I Was an Undocumented Student. Now I Teach Them.
“What’s the point in trying?”
That’s the question I often hear from the undocumented students I teach in Texas’ Rio Grande Valley. It’s the same question I once asked myself. After all, I was one of them.
Not so long ago, I was an undocumented high school student at a Texas charter school. President Obama’s Deferred Action for Childhood Arrivals (DACA) executive action enabled me to get my degree and work in this country. I joined Teach for America—to give back and support the students coming up behind me. Last month, I finished my first year as a teacher at my former high school.
Since college, I’ve advocated on behalf of thousands of undocumented students who attend American schools and universities. Like my teachers and parents did for me, I push these young people to stay in school. I strive to be a role model for them. But I’m also painfully aware of their realities.
I was raised in Miguel Aleman, Tamaulipas, a Mexican border town where only a river separated us from the United States. I was privileged to grow up in a middle-class household with two parents who believed in the power of being bilingual. For a time, they paid tuition at a private school across the border, so I could receive a student visa. Every day, I pledged allegiance to two flags and spoke two different languages.
I moved to Texas in 2007 as a result of violence in my hometown in Mexico. For high school, my parents enrolled me in a charter school known for excellence and dedicated teachers. On the first day of orientation, a teacher asked us to draw a journey map of our life. Everyone got started, but I couldn’t. I wanted to tell them I was proudly born in Mexico, but my mother said if people knew, they’d call border patrol and deport me.
Although I was terrified of people finding out the truth about me, and sometimes had trouble focusing in school, teachers like Jennifer Corroy Porras created a safe space for me by establishing trust with students and not allowing us to defame each other based on sexual orientation, skin color, or immigration status. When Ms. Porras heard anyone use derogatory language, she reminded us we were going to be someone in life and that we shouldn’t allow ourselves to use that type of language. Her investment in my success in the classroom and her willingness to listen, devoid of judgment, made me feel comfortable eventually opening up about my immigration status.
My family was also crucial. My mother reminded me everything she’d done in her life was to see me succeed. And after I returned from a school trip to the Midwest, my father told me stories about picking fruits and vegetables there as a 14-year-old. I told them I would get a full scholarship to a university and make them proud.
As a senior, I was accepted to a liberal arts college in Indiana—with close to a full ride, as promised. But it was not enough. A week after graduation, an admissions representative called to say I could not attend because I was not a citizen.
There was that question again: What’s the point in trying?
As fate would have it, President Obama passed DACA a couple of weeks later. In return for giving the Department of Homeland Security every single document of my life—from my birth certificate to the last bill I paid that month—I was given a temporary status to work, travel, and attend colleges and universities within the U.S.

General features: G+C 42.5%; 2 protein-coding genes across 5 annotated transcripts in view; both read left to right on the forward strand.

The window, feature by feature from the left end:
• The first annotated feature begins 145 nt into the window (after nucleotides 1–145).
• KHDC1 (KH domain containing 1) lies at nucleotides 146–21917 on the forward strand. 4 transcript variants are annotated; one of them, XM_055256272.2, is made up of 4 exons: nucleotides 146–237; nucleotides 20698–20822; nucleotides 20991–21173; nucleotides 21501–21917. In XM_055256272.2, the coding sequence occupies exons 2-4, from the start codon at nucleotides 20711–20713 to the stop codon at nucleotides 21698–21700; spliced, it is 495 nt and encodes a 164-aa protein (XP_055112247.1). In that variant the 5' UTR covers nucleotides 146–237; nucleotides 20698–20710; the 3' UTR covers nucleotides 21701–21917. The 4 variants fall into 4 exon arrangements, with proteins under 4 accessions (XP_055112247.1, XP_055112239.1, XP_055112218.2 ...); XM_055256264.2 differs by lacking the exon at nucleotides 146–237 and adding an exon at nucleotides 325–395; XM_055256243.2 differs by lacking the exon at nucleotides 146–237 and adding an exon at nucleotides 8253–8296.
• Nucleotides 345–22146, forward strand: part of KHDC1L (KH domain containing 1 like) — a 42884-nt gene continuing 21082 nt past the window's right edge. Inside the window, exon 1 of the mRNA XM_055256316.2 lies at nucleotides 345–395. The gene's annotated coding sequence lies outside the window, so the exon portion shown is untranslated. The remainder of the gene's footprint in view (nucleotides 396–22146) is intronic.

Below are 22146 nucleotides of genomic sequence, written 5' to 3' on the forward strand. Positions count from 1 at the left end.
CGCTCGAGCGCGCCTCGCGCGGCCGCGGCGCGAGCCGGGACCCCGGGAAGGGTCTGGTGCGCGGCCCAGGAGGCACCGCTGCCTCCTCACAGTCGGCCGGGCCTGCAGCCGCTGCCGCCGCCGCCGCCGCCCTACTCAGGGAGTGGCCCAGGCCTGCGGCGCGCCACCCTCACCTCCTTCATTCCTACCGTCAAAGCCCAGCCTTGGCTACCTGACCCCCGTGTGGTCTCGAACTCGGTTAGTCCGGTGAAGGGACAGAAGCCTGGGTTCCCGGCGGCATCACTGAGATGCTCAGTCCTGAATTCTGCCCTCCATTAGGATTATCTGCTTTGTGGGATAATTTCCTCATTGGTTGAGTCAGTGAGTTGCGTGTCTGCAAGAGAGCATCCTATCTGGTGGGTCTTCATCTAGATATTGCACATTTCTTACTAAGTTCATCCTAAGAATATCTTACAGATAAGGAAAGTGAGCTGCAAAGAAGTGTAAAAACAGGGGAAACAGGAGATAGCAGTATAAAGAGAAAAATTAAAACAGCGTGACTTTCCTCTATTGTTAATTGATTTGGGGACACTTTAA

To date, over 600,000 students have been granted this status. I was excited about the opportunities provided to me, but quickly reminded about their limits. After enrolling in my local university and finishing my first year with a perfect 4.0, I applied to another major university where I was accepted to the honors program. Soon after, I heard from another admissions representative, this time to say my temporary status did not qualify me to receive financial aid.
Again, I asked: What’s the point in trying?
In the last few years there has been a push to expand DACA to include more opportunities for undocumented students—and their parents who risk their lives and careers to bring them to this country for better opportunities. But just last week, the Supreme Court blocked a program sponsored by President Obama that would’ve shielded five million parents of Americans from deportation. Depending on the political waters our country wades into next, the temporary protections DACA affords students could also be derailed.
Some people see reversing programs like DACA as a means of getting rid of those who are not—as one border patrol officer said I was not—“proud Americans.” But as a nation, we must consider the consequences of our actions (and inaction). We must understand that what we decide will directly affect thousands of hardworking students, teachers, and families striving for success and contributing to the American economy.
For many students I’ve spoken to, reversing DACA—instead of building on it—would mean zero motivation to continue their education: They know that without a social security number, their job prospects will remain limited whether or not they get a college degree. For me, it would mean despite how hard I worked to get to where I am and share my story with students, I couldn’t do the job I love. It would mean I wouldn’t be able to create safe spaces for these students to open up about their struggles like Ms. Porras did for me. And most importantly, it would mean I wouldn’t be able to tell these students—the next generation of proud Americans—that yes, it is worth trying.
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